Calling for “concrete, transparent and convincing steps” towards nuclear disarmament and non-proliferation, Archbishop Celestino Migliore, the apostolic nuncio leading the Holy See’s permanent observer mission to the United Nations, outlined five objectives the delegation believes to be achievable in a short time.
Speaking to the third session of the Preparatory Committee for the 2010 U.N. Conference on the Non-Proliferation of Nuclear Weapons, the archbishop said the Treaty on the Non-Proliferation of Weapons (NPT) remains a “cornerstone” of nuclear disarmament after four decades.
“The Holy See reaffirms its strong and continuing support for the NPT and calls for universal and full adherence to and compliance with the Treaty,” he said.
Noting that more than 26,000 nuclear warheads remain in the world, he urged all states to strive to achieve a nuclear weapons-free world through the NPT.
Adherence to the Comprehensive Test Ban Treaty, Archbishop Migliore said, is “essential and achievable” if states are serious about their commitment to a world free of nuclear weapons.
The first measure suggested by the archbishop was starting negotiations for a Fissile Material Cut-Off Treaty, which he said are “overdue.”
Another need is for nuclear weapon States to “interpret their military doctrines as precluding any reliance on nuclear weapons,” he urged.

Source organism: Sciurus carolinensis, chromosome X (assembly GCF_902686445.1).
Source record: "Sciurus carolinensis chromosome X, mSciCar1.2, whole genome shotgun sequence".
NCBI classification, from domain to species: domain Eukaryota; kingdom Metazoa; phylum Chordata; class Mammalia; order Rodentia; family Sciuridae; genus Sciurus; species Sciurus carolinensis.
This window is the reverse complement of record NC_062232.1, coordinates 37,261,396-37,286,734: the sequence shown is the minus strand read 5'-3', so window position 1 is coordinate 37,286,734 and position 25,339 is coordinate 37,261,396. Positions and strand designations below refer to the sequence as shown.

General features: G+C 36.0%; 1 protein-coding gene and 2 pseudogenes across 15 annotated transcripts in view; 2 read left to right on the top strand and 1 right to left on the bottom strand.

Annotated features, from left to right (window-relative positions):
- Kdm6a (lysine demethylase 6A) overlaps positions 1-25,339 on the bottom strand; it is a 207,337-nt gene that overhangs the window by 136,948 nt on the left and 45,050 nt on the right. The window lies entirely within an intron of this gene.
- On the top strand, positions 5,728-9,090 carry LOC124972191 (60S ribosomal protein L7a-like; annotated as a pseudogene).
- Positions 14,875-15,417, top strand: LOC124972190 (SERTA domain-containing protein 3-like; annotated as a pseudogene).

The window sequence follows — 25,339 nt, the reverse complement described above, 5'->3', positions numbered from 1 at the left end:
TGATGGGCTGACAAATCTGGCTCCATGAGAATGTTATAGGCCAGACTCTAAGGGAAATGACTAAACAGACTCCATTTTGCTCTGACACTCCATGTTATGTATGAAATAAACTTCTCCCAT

Archbishop Migliore also advocated that the peaceful use of nuclear energy should be under “strict control” of the International Atomic Energy Agency (IAEA).
“All countries should join all relevant instruments in this area,” he urged, saying the Non-Proliferation Treaty should be strengthened through increasing the capacity of the IAEA and enhancing its safeguard system.
Finally, Migliore said it was “imperative” to find “common solutions and international structures” for the production of nuclear fuel, an area in which he advocated the IAEA play a leading role.
“[A]s long as nuclear weapons exist they will always pose a danger to humanity of being used or falling into the hands of terrorists, threatening peace and security and even human existence itself,” Archbishop Migliore said, praising “some good signs” in advancing nuclear disarmament and non-proliferation in international debate.
“Nuclear disarmament, nuclear non-proliferation, and peaceful use are the three mutually reinforcing pillars,” he continued. “Urgent and irreversible progress is required on all fronts. Today’s growing expansion of civil nuclear energy programmes poses new potential challenges to the non-proliferation regime. But without serious and concrete steps towards disarmament, the non-proliferation pillar will be further weakened.”